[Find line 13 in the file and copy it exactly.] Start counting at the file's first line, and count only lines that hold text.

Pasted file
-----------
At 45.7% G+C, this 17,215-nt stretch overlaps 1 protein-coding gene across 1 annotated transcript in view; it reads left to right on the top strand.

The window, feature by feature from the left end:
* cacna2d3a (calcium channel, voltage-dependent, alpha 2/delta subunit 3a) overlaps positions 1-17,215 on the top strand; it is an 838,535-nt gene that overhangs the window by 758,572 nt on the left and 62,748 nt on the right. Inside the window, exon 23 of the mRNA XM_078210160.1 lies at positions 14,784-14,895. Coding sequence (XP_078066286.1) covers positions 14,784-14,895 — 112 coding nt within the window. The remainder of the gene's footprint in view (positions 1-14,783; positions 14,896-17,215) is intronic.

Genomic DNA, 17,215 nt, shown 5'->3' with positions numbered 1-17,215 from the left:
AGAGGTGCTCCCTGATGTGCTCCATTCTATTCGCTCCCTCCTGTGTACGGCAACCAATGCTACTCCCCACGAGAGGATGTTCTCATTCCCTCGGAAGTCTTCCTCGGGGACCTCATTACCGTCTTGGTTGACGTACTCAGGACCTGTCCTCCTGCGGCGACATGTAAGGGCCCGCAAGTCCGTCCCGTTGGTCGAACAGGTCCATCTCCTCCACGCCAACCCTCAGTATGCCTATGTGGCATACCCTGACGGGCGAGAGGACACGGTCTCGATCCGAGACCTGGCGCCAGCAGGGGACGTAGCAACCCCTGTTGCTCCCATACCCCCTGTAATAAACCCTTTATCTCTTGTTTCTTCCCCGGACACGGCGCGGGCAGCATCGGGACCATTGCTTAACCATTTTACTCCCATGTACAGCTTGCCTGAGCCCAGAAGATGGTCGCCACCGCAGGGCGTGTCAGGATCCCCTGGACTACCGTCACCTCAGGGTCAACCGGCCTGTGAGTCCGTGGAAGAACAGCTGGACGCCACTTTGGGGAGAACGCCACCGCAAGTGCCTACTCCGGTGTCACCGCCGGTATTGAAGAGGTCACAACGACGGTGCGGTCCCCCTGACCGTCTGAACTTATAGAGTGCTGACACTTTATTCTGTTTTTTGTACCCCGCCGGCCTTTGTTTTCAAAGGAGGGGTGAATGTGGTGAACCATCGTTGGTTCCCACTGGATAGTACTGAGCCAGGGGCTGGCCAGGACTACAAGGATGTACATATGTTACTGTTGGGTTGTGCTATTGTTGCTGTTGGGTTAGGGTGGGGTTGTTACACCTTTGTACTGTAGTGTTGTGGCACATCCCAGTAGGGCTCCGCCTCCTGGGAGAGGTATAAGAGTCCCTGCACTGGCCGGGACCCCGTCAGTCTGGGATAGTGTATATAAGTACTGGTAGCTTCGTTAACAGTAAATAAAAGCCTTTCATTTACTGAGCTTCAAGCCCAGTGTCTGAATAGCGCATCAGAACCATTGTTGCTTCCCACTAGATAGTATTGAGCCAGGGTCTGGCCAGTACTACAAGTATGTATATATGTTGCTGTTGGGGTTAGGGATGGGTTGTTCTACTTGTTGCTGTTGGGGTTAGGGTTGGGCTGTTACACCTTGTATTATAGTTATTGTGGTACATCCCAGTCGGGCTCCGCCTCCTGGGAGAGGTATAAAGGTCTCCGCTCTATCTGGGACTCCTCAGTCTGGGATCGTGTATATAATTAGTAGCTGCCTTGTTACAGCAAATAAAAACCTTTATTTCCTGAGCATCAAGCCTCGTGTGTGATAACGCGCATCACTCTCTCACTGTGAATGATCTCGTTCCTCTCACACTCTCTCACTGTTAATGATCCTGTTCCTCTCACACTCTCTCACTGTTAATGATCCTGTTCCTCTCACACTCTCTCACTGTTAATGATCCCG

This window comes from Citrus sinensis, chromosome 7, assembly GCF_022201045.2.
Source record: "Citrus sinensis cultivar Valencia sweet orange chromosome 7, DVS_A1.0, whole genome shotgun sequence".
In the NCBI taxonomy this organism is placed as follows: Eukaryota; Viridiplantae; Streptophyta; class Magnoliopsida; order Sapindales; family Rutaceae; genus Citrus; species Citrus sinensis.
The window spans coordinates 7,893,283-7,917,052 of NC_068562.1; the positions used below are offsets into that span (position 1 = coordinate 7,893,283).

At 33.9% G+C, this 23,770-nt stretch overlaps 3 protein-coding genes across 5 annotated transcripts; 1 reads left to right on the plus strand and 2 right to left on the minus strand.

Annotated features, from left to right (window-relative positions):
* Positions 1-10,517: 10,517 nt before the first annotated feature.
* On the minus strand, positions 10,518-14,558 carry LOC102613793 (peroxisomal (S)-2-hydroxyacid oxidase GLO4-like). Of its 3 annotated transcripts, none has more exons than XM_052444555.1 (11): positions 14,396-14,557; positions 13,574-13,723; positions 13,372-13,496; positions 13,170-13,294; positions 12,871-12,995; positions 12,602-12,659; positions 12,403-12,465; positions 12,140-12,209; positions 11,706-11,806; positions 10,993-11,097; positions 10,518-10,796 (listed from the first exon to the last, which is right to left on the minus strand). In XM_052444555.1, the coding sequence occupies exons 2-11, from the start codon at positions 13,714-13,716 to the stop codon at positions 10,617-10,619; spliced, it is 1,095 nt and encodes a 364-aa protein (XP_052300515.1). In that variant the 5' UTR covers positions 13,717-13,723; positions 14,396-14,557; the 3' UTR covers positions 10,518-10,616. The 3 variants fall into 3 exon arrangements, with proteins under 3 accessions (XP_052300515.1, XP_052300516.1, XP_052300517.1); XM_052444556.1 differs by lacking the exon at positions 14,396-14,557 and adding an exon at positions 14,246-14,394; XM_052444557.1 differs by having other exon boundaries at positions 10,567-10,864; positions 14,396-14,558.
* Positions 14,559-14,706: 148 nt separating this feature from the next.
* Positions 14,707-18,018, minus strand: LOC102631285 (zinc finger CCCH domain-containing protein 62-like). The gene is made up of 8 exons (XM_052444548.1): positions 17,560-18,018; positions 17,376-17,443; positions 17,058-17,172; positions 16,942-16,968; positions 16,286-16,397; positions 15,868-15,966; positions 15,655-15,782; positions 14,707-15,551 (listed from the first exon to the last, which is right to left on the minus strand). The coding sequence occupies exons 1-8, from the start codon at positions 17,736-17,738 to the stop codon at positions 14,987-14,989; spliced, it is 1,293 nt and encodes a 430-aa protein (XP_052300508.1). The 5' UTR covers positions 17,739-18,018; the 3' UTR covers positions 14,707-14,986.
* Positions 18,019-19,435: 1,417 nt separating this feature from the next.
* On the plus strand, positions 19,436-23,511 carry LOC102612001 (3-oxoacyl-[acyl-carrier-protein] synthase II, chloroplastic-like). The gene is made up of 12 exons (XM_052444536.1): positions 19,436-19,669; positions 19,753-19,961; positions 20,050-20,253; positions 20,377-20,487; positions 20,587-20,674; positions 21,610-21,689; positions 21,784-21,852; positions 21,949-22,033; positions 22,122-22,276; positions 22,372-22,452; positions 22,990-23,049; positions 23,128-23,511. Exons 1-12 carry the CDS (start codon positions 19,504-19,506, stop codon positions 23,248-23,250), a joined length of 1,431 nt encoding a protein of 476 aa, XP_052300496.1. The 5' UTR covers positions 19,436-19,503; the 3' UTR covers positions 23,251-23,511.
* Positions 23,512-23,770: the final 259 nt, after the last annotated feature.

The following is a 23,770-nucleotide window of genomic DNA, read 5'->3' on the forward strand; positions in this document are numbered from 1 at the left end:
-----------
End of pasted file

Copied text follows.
* On the minus strand, positions 10,518-14,558 carry LOC102613793 (peroxisomal (S)-2-hydroxyacid oxidase GLO4-like). Of its 3 annotated transcripts, none has more exons than XM_052444555.1 (11): positions 14,396-14,557; positions 13,574-13,723; positions 13,372-13,496; positions 13,170-13,294; positions 12,871-12,995; positions 12,602-12,659; positions 12,403-12,465; positions 12,140-12,209; positions 11,706-11,806; positions 10,993-11,097; positions 10,518-10,796 (listed from the first exon to the last, which is right to left on the minus strand). In XM_052444555.1, the coding sequence occupies exons 2-11, from the start codon at positions 13,714-13,716 to the stop codon at positions 10,617-10,619; spliced, it is 1,095 nt and encodes a 364-aa protein (XP_052300515.1). In that variant the 5' UTR covers positions 13,717-13,723; positions 14,396-14,557; the 3' UTR covers positions 10,518-10,616. The 3 variants fall into 3 exon arrangements, with proteins under 3 accessions (XP_052300515.1, XP_052300516.1, XP_052300517.1); XM_052444556.1 differs by lacking the exon at positions 14,396-14,557 and adding an exon at positions 14,246-14,394; XM_052444557.1 differs by having other exon boundaries at positions 10,567-10,864; positions 14,396-14,558.